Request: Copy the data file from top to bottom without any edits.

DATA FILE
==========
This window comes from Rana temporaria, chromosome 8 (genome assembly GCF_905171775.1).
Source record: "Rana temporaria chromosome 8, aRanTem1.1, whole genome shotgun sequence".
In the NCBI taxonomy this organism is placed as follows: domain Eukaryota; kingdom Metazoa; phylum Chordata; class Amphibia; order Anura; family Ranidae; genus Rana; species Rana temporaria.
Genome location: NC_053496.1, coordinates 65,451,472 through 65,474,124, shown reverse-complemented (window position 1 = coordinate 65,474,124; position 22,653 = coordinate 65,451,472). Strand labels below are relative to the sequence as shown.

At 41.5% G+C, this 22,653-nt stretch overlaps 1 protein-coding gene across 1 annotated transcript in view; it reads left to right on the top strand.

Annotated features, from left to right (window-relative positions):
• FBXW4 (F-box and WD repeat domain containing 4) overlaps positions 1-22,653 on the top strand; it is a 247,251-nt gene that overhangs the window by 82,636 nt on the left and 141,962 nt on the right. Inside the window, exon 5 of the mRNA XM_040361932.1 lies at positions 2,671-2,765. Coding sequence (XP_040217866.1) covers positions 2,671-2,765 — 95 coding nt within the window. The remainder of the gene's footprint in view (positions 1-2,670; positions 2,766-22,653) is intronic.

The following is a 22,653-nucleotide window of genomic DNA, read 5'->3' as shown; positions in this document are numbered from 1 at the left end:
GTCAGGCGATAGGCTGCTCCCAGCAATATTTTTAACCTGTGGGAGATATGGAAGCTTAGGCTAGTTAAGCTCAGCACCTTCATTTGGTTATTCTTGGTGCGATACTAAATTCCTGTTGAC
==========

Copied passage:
This window comes from Rana temporaria, chromosome 8 (genome assembly GCF_905171775.1).
Source record: "Rana temporaria chromosome 8, aRanTem1.1, whole genome shotgun sequence".
In the NCBI taxonomy this organism is placed as follows: domain Eukaryota; kingdom Metazoa; phylum Chordata; class Amphibia; order Anura; family Ranidae; genus Rana; species Rana temporaria.
Genome location: NC_053496.1, coordinates 65,451,472 through 65,474,124, shown reverse-complemented (window position 1 = coordinate 65,474,124; position 22,653 = coordinate 65,451,472). Strand labels below are relative to the sequence as shown.

At 41.5% G+C, this 22,653-nt stretch overlaps 1 protein-coding gene across 1 annotated transcript in view; it reads left to right on the top strand.

Annotated features, from left to right (window-relative positions):
• FBXW4 (F-box and WD repeat domain containing 4) overlaps positions 1-22,653 on the top strand; it is a 247,251-nt gene that overhangs the window by 82,636 nt on the left and 141,962 nt on the right. Inside the window, exon 5 of the mRNA XM_040361932.1 lies at positions 2,671-2,765. Coding sequence (XP_040217866.1) covers positions 2,671-2,765 — 95 coding nt within the window. The remainder of the gene's footprint in view (positions 1-2,670; positions 2,766-22,653) is intronic.

The following is a 22,653-nucleotide window of genomic DNA, read 5'->3' as shown; positions in this document are numbered from 1 at the left end:
GTCAGGCGATAGGCTGCTCCCAGCAATATTTTTAACCTGTGGGAGATATGGAAGCTTAGGCTAGTTAAGCTCAGCACCTTCATTTGGTTATTCTTGGTGCGATACTAAATTCCTGTTGAC